In recent years there has been increase in Australia and overseas in the number of shareholders seeking to put resolutions to Annual General Meetings on a range of issues — many of which relate to environmental, social and governance (ESG) matters. Governance Institute partnered with global knowledge provider LexiNexis to host a roundtable of key industry stakeholders to determine if in fact there is a case for change. This was in response to the Australian Council of Superannuation Investors paper Shareholder resolutions in Australia, Is there a better way? The roundtable discussion confirmed that there is currently no consensus as to whether reform of the current framework for shareholder resolutions is required, or if required, what form should this should take.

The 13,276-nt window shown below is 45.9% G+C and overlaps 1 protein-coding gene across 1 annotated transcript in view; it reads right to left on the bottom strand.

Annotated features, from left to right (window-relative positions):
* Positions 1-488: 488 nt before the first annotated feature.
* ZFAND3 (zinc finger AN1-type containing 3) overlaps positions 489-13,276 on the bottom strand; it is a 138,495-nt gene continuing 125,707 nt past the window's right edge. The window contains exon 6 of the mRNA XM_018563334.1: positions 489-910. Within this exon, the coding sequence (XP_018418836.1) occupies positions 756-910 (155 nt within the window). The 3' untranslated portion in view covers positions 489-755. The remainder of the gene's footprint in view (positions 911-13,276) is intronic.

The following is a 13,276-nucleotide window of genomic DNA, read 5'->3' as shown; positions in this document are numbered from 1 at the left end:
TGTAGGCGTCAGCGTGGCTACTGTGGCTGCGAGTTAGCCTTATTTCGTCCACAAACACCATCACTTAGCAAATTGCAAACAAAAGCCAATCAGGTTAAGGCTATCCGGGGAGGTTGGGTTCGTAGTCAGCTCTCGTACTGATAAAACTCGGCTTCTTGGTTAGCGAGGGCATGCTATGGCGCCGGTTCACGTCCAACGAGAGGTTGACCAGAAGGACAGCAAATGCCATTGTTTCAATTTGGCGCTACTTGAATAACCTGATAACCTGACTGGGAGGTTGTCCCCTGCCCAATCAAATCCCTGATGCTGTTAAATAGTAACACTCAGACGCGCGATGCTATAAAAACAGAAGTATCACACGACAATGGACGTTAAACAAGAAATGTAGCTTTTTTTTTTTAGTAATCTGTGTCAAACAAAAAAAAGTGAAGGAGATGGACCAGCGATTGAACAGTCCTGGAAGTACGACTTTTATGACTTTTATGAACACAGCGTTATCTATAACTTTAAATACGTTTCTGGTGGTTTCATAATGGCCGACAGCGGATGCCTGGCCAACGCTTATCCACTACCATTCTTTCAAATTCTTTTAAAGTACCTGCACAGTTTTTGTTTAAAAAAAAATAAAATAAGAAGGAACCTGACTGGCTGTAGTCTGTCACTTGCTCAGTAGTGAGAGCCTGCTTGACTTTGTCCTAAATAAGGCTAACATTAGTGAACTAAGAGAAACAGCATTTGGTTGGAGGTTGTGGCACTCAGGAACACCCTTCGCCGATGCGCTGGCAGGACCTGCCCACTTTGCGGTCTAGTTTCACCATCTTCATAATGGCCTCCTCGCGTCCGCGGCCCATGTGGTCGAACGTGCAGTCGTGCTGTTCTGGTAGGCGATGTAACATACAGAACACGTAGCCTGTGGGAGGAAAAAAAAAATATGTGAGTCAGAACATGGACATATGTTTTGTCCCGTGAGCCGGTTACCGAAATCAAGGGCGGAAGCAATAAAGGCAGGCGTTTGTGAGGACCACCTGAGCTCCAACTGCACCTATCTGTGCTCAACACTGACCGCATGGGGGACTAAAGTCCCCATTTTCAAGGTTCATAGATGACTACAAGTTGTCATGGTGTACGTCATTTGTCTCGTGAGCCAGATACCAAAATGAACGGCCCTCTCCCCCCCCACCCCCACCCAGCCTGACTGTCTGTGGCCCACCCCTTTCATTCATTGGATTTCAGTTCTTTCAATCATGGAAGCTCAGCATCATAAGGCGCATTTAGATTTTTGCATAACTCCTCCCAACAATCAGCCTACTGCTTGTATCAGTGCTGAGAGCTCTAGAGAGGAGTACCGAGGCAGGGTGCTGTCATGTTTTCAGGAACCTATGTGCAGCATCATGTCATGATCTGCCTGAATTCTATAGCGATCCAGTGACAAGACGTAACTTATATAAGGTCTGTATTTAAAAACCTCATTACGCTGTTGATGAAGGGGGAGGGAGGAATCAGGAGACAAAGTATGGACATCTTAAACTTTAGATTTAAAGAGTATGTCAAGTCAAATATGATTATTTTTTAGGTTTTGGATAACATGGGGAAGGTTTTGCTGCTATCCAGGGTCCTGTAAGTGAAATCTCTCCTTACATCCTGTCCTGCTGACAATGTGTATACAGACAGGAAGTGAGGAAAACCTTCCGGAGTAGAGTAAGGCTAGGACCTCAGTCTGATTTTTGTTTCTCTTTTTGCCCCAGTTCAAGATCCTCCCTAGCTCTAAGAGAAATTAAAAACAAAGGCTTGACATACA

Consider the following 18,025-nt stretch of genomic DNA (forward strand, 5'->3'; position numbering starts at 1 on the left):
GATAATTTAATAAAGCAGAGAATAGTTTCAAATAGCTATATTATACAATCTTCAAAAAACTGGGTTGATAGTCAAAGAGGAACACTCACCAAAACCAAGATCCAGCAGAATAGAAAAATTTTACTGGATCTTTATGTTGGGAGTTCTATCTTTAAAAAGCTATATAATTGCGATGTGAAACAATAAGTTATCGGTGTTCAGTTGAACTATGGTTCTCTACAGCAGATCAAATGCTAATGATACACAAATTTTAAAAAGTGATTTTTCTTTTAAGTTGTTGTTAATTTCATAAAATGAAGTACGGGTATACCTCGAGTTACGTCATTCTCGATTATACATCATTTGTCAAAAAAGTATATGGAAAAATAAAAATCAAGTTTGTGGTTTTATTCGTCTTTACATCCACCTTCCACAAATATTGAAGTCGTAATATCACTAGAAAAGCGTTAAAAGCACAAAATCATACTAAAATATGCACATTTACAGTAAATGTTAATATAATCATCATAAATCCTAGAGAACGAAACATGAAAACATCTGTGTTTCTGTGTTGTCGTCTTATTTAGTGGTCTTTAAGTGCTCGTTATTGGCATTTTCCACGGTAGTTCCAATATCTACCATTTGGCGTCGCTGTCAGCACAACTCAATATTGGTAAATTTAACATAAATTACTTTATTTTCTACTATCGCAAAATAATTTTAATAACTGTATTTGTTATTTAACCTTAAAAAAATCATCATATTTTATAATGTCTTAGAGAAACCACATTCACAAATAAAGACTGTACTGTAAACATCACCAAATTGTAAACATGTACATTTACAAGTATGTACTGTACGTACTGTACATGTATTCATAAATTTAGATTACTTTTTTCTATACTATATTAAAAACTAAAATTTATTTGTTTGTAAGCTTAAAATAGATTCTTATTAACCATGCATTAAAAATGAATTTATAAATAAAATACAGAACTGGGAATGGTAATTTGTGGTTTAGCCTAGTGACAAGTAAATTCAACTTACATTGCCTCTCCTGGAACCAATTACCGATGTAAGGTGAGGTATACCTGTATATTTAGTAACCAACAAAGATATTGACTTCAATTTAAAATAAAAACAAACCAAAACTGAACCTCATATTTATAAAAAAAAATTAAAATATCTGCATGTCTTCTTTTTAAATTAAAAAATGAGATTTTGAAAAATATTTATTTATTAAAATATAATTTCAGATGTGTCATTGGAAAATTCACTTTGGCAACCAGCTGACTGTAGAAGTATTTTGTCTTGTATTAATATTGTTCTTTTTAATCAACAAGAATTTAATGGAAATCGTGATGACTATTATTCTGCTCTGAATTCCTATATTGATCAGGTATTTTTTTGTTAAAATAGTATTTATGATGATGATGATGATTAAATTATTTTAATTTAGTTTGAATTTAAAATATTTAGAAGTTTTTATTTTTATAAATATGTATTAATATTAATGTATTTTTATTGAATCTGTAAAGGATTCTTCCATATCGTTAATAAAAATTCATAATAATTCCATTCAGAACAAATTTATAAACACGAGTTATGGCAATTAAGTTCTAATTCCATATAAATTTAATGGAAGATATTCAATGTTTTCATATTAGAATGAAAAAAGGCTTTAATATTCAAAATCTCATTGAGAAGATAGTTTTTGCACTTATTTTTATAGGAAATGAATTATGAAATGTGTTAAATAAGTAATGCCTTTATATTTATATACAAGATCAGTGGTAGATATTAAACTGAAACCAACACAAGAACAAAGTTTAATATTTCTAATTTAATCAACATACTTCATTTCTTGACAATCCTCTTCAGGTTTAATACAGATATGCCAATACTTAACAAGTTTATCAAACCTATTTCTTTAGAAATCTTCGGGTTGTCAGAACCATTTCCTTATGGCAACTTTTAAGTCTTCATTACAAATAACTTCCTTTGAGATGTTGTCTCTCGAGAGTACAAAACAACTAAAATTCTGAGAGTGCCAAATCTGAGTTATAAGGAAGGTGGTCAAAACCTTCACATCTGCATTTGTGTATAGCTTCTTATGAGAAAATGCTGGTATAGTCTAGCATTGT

Following the Roundtable and a survey of members Governance Institute of Australia released a Green Paper Shareholder resolutions: Is there a case for change? and called for submissions in a bid to break the deadlock. Responses to the Green Paper indicated that views were fairly evenly divided views on the questions of: whether there is a need for change, whether shareholders should have a stronger voice on ESG issues and whether shareholders should be able to bring these resolutions without the need for a constitutional amendment. There was more support for extending the current time frame to give companies more time to respond. There was quite strong support for introducing thresholds requiring requisitioning shareholders to hold shares for a minimum period of time and thresholds requiring requisitioning shareholders to hold a minimum shareholding.